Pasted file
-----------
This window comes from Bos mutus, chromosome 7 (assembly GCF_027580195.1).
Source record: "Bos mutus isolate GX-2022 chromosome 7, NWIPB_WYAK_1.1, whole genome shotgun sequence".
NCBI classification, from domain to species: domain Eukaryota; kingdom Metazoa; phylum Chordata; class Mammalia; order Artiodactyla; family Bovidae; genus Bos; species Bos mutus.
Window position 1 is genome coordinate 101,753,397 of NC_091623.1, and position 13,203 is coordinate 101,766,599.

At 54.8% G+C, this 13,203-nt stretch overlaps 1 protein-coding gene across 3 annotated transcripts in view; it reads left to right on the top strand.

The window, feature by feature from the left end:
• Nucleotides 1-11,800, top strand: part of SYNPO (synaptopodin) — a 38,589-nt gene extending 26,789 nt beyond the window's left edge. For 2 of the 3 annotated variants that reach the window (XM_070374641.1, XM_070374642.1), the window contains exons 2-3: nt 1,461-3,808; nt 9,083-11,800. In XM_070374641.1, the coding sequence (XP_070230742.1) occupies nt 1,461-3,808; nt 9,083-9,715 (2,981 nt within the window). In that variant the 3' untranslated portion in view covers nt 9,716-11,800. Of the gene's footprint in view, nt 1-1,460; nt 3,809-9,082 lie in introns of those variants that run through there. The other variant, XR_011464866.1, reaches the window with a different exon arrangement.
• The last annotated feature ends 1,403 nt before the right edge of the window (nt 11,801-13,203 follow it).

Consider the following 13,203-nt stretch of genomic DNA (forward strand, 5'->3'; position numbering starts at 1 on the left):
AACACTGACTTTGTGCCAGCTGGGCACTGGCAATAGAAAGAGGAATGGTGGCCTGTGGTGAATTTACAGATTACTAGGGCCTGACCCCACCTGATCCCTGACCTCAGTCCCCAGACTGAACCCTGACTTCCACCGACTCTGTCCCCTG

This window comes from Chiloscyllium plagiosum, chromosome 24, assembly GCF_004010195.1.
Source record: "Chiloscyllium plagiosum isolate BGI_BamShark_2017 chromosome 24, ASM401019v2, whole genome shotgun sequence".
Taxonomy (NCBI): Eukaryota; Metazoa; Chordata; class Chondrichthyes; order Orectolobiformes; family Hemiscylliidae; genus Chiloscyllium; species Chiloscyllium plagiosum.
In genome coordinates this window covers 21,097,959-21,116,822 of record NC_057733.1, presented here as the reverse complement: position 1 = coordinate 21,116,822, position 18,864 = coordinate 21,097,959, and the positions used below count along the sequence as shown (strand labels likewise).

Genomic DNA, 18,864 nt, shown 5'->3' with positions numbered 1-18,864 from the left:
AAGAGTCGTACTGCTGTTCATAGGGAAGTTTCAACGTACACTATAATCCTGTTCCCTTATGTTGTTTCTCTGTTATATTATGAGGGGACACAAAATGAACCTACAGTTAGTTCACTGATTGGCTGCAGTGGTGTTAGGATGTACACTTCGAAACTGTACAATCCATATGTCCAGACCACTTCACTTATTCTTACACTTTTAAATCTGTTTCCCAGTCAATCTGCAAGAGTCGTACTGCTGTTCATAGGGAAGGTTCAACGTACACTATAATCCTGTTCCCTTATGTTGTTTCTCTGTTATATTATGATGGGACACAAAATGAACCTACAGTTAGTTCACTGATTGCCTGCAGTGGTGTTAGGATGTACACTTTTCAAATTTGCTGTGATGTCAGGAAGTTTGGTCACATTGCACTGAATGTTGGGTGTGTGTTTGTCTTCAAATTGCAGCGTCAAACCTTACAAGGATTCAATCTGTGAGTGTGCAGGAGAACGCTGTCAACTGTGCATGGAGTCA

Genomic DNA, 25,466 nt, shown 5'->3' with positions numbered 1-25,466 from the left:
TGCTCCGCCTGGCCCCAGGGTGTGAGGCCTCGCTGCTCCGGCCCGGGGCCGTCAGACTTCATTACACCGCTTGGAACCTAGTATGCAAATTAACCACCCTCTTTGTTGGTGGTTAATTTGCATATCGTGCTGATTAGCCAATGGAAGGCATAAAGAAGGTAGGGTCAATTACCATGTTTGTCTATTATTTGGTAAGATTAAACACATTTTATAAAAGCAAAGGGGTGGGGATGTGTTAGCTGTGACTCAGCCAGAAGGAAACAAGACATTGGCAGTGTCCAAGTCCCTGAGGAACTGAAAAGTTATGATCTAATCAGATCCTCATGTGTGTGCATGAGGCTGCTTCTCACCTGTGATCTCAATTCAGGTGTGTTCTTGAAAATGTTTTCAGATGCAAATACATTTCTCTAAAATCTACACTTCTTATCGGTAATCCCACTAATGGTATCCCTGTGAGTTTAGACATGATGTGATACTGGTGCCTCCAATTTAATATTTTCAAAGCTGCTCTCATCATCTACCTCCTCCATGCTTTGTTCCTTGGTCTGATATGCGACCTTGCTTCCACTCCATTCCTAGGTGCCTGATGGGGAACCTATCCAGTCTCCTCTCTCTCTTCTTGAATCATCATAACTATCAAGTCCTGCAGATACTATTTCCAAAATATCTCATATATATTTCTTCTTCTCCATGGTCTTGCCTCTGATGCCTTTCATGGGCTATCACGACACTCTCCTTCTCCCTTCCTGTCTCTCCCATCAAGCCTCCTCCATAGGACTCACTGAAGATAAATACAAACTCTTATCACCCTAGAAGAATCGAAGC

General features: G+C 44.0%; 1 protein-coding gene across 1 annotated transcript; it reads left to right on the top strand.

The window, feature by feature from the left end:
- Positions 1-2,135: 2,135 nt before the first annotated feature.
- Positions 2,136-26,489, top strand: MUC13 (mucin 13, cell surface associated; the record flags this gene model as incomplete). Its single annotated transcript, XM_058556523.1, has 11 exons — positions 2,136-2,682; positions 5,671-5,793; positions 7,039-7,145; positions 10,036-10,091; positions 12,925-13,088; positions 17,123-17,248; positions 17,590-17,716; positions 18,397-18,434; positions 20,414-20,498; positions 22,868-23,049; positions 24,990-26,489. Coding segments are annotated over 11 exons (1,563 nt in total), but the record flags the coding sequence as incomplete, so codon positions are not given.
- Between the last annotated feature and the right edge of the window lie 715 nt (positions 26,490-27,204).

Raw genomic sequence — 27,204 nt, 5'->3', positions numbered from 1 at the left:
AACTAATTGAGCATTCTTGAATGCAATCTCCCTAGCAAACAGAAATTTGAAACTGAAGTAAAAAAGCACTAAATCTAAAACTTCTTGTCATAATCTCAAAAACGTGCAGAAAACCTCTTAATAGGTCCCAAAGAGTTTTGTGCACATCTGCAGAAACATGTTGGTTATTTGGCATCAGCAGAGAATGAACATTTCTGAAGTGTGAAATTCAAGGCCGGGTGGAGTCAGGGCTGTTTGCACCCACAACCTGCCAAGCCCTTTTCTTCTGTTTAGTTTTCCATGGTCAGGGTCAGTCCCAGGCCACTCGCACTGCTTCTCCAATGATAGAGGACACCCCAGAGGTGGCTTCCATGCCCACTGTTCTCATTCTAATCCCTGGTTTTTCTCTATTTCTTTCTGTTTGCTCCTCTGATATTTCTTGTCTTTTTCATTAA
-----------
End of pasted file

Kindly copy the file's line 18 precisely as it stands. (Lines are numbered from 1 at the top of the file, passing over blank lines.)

TGCTCCGCCTGGCCCCAGGGTGTGAGGCCTCGCTGCTCCGGCCCGGGGCCGTCAGACTTCATTACACCGCTTGGAACCTAGTATGCAAATTAACCACCCTCTTTGTTGGTGGTTAATTTGCATATCGTGCTGATTAGCCAATGGAAGGCATAAAGAAGGTAGGGTCAATTACCATGTTTGTCTATTATTTGGTAAGATTAAACACATTTTATAAAAGCAAAGGGGTGGGGATGTGTTAGCTGTGACTCAGCCAGAAGGAAACAAGACATTGGCAGTGTCCAAGTCCCTGAGGAACTGAAAAGTTATGATCTAATCAGATCCTCATGTGTGTGCATGAGGCTGCTTCTCACCTGTGATCTCAATTCAGGTGTGTTCTTGAAAATGTTTTCAGATGCAAATACATTTCTCTAAAATCTACACTTCTTATCGGTAATCCCACTAATGGTATCCCTGTGAGTTTAGACATGATGTGATACTGGTGCCTCCAATTTAATATTTTCAAAGCTGCTCTCATCATCTACCTCCTCCATGCTTTGTTCCTTGGTCTGATATGCGACCTTGCTTCCACTCCATTCCTAGGTGCCTGATGGGGAACCTATCCAGTCTCCTCTCTCTCTTCTTGAATCATCATAACTATCAAGTCCTGCAGATACTATTTCCAAAATATCTCATATATATTTCTTCTTCTCCATGGTCTTGCCTCTGATGCCTTTCATGGGCTATCACGACACTCTCCTTCTCCCTTCCTGTCTCTCCCATCAAGCCTCCTCCATAGGACTCACTGAAGATAAATACAAACTCTTATCACCCTAGAAGAATCGAAGC